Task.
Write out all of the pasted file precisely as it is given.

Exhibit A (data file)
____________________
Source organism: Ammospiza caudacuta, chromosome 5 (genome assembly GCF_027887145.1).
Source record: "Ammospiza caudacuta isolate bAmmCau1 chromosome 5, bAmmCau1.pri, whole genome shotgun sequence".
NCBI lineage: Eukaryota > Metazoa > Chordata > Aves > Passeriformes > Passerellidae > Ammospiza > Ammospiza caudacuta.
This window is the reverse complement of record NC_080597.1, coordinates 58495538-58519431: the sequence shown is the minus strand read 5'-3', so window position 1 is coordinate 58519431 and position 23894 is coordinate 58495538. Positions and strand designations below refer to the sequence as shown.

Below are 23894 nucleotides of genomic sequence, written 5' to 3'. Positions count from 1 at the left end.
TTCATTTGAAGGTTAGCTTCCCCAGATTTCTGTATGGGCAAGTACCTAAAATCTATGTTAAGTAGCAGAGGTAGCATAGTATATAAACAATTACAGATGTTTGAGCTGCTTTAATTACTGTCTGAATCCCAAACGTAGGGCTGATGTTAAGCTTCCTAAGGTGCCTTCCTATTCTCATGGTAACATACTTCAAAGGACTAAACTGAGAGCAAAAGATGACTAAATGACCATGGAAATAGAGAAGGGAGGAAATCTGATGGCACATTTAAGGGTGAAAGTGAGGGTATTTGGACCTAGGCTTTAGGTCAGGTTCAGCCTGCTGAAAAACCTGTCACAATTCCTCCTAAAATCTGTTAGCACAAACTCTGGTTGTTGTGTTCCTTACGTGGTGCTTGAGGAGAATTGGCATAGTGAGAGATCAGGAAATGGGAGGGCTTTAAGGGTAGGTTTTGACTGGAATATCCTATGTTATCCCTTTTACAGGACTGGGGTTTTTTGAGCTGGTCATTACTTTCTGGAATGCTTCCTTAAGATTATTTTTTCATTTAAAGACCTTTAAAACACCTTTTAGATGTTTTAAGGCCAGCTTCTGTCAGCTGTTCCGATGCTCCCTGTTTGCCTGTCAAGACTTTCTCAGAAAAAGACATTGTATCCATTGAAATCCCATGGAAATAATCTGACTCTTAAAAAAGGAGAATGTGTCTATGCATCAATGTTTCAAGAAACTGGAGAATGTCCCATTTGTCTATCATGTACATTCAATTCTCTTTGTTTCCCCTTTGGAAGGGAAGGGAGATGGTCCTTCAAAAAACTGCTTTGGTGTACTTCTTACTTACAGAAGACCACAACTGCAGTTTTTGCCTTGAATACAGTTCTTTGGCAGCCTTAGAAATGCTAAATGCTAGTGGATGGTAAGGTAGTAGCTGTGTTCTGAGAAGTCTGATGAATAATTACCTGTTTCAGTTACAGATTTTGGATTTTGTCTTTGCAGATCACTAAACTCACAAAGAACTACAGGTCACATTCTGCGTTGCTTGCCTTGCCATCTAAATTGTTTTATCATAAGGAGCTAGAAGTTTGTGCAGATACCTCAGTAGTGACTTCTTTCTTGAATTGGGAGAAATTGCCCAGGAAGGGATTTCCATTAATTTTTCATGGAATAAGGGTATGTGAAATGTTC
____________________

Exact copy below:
Source organism: Ammospiza caudacuta, chromosome 5 (genome assembly GCF_027887145.1).
Source record: "Ammospiza caudacuta isolate bAmmCau1 chromosome 5, bAmmCau1.pri, whole genome shotgun sequence".
NCBI lineage: Eukaryota > Metazoa > Chordata > Aves > Passeriformes > Passerellidae > Ammospiza > Ammospiza caudacuta.
This window is the reverse complement of record NC_080597.1, coordinates 58495538-58519431: the sequence shown is the minus strand read 5'-3', so window position 1 is coordinate 58519431 and position 23894 is coordinate 58495538. Positions and strand designations below refer to the sequence as shown.

Below are 23894 nucleotides of genomic sequence, written 5' to 3'. Positions count from 1 at the left end.
TTCATTTGAAGGTTAGCTTCCCCAGATTTCTGTATGGGCAAGTACCTAAAATCTATGTTAAGTAGCAGAGGTAGCATAGTATATAAACAATTACAGATGTTTGAGCTGCTTTAATTACTGTCTGAATCCCAAACGTAGGGCTGATGTTAAGCTTCCTAAGGTGCCTTCCTATTCTCATGGTAACATACTTCAAAGGACTAAACTGAGAGCAAAAGATGACTAAATGACCATGGAAATAGAGAAGGGAGGAAATCTGATGGCACATTTAAGGGTGAAAGTGAGGGTATTTGGACCTAGGCTTTAGGTCAGGTTCAGCCTGCTGAAAAACCTGTCACAATTCCTCCTAAAATCTGTTAGCACAAACTCTGGTTGTTGTGTTCCTTACGTGGTGCTTGAGGAGAATTGGCATAGTGAGAGATCAGGAAATGGGAGGGCTTTAAGGGTAGGTTTTGACTGGAATATCCTATGTTATCCCTTTTACAGGACTGGGGTTTTTTGAGCTGGTCATTACTTTCTGGAATGCTTCCTTAAGATTATTTTTTCATTTAAAGACCTTTAAAACACCTTTTAGATGTTTTAAGGCCAGCTTCTGTCAGCTGTTCCGATGCTCCCTGTTTGCCTGTCAAGACTTTCTCAGAAAAAGACATTGTATCCATTGAAATCCCATGGAAATAATCTGACTCTTAAAAAAGGAGAATGTGTCTATGCATCAATGTTTCAAGAAACTGGAGAATGTCCCATTTGTCTATCATGTACATTCAATTCTCTTTGTTTCCCCTTTGGAAGGGAAGGGAGATGGTCCTTCAAAAAACTGCTTTGGTGTACTTCTTACTTACAGAAGACCACAACTGCAGTTTTTGCCTTGAATACAGTTCTTTGGCAGCCTTAGAAATGCTAAATGCTAGTGGATGGTAAGGTAGTAGCTGTGTTCTGAGAAGTCTGATGAATAATTACCTGTTTCAGTTACAGATTTTGGATTTTGTCTTTGCAGATCACTAAACTCACAAAGAACTACAGGTCACATTCTGCGTTGCTTGCCTTGCCATCTAAATTGTTTTATCATAAGGAGCTAGAAGTTTGTGCAGATACCTCAGTAGTGACTTCTTTCTTGAATTGGGAGAAATTGCCCAGGAAGGGATTTCCATTAATTTTTCATGGAATAAGGGTATGTGAAATGTTC